The Most Rev. Michael Curry, head of the Episcopal church in the United States, says that one of the great contradictions of Christianity is that often Good Friday and Easter are experienced at the same time. “Such is the nature of life,” he said at the Festival of Homiletics a few weeks ago. The theme of that week was ‘Preaching Hope to a Weary World’. Preaching hope, for people like me, or living hope for all of us, is not about denying the realities of the world. Put another way, to be Easter people does not mean that we pretend Good Friday didn’t happen. To be people of hope, the type of hope that Jesus embodied by dancing and singing on Good Friday, is not about denying the nature of the world. It is about refusing to allow ourselves to be overcome by it.
There has been a lot of talk in recent years about the disease of despair that is a pandemic just as deadly, if not more so, than COVID. Drug addiction is rising exponentially. Loneliness is considered such a serious health risk that the US Surgeon General has called for systematic efforts to combat it. Online vitriol is growing and creating serious harm for the youth of this world. And there are not enough words available to me to do justice to the way gun culture is literally killing our children. It does no one any good to deny the nature of this world. But if we are to follow in the example and teachings of Jesus – the example and teaching that can be found in both the Gospels and the apocryphal texts – we must not allow ourselves to be overcome by this world. That is, I believe, the ultimate form of nonviolent resistance. And we must remember – Jesus did not dance and pray in private. He gathered his community around him. He led them in prayer. They danced together. To be Easter people in a Good Friday world means that we too have a community with which we can gather. We have a community that we can join hands with. A community to dance with wild abandon – so that we shall never be overcome by this Good Friday world.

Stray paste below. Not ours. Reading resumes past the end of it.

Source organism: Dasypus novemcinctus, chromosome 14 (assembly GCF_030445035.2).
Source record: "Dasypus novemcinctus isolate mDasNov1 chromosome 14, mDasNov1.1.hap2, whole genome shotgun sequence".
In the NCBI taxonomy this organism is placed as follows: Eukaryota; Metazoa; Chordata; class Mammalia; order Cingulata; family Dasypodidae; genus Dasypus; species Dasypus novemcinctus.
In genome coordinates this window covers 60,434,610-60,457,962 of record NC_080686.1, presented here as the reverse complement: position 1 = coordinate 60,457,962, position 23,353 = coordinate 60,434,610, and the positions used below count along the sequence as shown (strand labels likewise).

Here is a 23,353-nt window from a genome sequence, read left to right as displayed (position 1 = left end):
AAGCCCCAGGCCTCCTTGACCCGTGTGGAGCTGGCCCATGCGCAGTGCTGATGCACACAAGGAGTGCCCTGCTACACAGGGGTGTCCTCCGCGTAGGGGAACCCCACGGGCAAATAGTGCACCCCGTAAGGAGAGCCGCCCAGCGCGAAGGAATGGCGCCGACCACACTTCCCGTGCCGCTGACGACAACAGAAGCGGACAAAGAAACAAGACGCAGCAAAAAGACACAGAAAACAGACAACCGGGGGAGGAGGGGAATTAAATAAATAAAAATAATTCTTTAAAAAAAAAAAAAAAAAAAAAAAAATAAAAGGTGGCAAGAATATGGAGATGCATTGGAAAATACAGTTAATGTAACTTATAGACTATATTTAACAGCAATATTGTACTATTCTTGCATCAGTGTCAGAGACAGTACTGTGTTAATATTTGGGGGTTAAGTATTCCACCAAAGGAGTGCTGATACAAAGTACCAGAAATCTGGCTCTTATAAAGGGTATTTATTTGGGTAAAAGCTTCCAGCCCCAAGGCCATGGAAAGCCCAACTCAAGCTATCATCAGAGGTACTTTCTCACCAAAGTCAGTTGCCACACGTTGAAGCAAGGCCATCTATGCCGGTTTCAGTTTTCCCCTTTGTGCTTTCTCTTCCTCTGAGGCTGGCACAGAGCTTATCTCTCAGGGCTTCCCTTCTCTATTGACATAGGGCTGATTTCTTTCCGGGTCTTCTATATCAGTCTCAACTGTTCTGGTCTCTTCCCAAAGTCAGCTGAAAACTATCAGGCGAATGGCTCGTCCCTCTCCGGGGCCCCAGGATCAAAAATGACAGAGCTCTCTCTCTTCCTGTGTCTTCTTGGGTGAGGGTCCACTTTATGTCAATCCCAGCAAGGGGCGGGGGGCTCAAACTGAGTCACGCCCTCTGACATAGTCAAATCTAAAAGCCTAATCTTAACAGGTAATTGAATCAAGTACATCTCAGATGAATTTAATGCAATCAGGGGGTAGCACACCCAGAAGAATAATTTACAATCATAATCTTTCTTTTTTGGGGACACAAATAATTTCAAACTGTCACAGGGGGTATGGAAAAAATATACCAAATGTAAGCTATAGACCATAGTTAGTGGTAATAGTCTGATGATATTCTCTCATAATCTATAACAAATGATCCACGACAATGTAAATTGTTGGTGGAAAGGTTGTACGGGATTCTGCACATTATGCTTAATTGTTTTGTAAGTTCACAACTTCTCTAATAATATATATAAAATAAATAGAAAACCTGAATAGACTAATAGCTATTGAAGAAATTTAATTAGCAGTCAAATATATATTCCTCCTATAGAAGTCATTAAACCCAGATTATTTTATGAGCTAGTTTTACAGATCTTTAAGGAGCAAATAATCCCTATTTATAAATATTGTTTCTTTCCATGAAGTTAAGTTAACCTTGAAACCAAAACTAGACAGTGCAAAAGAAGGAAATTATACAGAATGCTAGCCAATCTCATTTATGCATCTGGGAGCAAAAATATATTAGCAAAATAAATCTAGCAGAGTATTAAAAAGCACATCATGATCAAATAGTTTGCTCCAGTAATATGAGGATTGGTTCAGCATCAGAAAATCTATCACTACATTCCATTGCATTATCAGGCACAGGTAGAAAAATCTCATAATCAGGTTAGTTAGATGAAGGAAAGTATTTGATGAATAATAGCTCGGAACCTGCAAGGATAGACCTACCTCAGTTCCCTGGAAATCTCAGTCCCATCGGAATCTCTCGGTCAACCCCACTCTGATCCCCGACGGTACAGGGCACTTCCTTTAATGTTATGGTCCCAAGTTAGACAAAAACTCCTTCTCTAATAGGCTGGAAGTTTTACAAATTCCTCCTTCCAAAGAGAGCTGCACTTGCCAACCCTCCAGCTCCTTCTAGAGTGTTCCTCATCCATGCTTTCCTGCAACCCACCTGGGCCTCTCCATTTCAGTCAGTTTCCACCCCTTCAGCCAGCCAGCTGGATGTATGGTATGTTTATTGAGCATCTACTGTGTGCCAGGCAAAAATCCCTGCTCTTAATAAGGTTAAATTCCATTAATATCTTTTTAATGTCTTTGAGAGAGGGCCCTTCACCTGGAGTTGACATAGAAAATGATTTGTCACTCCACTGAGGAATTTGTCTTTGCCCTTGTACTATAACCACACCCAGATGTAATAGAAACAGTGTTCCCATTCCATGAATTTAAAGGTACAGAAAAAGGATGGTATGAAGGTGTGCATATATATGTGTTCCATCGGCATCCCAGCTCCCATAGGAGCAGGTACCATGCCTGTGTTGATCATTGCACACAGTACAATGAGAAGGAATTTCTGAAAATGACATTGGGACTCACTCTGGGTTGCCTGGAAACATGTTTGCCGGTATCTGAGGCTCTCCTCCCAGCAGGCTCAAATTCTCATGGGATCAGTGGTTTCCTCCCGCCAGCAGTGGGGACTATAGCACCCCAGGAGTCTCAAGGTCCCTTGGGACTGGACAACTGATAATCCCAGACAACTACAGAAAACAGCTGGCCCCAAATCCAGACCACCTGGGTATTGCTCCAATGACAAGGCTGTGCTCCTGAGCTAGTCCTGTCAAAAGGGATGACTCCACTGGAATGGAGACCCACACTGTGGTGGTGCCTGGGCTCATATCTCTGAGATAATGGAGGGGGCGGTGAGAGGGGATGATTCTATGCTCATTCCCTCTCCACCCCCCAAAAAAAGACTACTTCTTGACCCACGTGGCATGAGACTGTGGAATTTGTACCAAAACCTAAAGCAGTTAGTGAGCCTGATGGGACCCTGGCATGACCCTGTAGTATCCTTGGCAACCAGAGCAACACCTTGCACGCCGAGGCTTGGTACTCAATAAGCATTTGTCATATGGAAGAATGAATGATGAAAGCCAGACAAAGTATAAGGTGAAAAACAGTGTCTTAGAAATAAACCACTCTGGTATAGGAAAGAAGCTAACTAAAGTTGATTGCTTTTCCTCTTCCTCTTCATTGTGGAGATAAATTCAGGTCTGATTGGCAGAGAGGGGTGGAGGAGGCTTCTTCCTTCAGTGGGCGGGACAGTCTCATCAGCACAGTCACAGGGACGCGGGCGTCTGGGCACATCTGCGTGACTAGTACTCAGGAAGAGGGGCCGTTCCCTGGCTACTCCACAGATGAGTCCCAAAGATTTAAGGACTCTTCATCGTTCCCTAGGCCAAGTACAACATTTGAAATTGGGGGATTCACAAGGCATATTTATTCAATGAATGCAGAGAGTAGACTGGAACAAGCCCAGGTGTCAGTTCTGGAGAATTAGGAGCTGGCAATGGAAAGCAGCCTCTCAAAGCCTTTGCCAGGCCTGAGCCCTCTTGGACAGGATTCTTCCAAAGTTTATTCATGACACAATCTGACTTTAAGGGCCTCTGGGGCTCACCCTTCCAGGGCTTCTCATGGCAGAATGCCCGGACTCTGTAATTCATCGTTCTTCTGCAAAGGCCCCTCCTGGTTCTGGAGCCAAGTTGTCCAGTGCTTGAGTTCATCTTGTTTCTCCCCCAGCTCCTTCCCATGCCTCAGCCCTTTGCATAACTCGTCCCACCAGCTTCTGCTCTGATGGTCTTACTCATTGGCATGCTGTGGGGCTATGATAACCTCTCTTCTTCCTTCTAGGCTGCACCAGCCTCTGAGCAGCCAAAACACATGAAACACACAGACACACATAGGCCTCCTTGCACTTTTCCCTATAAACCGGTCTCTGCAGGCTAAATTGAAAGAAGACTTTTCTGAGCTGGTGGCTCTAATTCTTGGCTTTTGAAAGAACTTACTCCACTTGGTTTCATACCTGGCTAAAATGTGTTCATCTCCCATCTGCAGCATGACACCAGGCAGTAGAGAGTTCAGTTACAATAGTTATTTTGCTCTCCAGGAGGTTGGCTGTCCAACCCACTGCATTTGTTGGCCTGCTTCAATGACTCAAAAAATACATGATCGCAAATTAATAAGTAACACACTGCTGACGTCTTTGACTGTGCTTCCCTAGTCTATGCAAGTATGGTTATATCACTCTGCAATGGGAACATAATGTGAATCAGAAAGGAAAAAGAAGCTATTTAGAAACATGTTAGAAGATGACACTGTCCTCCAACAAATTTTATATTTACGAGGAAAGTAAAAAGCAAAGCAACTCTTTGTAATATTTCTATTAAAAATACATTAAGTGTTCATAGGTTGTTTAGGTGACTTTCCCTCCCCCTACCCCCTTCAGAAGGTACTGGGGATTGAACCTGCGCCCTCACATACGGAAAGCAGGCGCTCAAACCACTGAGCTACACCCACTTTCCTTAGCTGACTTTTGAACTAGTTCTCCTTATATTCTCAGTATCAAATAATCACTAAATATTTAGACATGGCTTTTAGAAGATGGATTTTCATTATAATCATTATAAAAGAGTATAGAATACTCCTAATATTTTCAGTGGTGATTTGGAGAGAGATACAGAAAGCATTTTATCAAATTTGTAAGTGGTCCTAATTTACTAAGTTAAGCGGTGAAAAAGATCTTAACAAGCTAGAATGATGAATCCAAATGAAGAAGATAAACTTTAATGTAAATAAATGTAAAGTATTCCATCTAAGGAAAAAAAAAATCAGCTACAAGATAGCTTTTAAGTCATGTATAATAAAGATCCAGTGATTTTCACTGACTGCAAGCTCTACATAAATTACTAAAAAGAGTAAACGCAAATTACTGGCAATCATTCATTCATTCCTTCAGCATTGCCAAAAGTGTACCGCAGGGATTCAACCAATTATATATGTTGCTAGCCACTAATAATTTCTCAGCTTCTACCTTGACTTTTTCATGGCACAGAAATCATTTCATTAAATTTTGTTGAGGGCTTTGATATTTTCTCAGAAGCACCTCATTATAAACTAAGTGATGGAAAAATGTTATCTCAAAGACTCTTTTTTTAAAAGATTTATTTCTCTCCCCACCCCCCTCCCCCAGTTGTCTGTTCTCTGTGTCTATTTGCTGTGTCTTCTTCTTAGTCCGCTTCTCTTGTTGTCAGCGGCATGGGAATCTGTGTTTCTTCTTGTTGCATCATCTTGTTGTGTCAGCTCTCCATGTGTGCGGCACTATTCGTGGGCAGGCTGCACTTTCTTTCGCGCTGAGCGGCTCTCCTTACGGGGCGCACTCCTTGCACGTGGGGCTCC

Dr. Vivek Murthy, U.S. Surgeon General, in his recent report on the epidemic of loneliness, made the obvious explicit – the best way to cure loneliness is with the engagement of community. A faith community, then, can be a curative. It can be the difference between being overcome by the weariness of the world, and overcoming it with hope and song and dancing. And building on that, it is communities that can actually confront that same weariness and create hope on a systemic level. Dancing on Good Friday is gathering in a church kitchen on Thursdays to cook together and offer a place of community for some of the most vulnerable in our town. Dancing on Good Friday is participating in Habitat for Humanity’s Rock the Block, which will bring together people from all over to make the homes of our neighbors just a little bit nicer – topped off with a block party to celebrate. Dancing on Good Friday is worshipping together, sitting at table together, tending gardens together, and singing of hope. Dancing on Good Friday is opening this building for vigils and meetings and choirs and theater groups – all in an effort to shine the light of hope a bit brighter.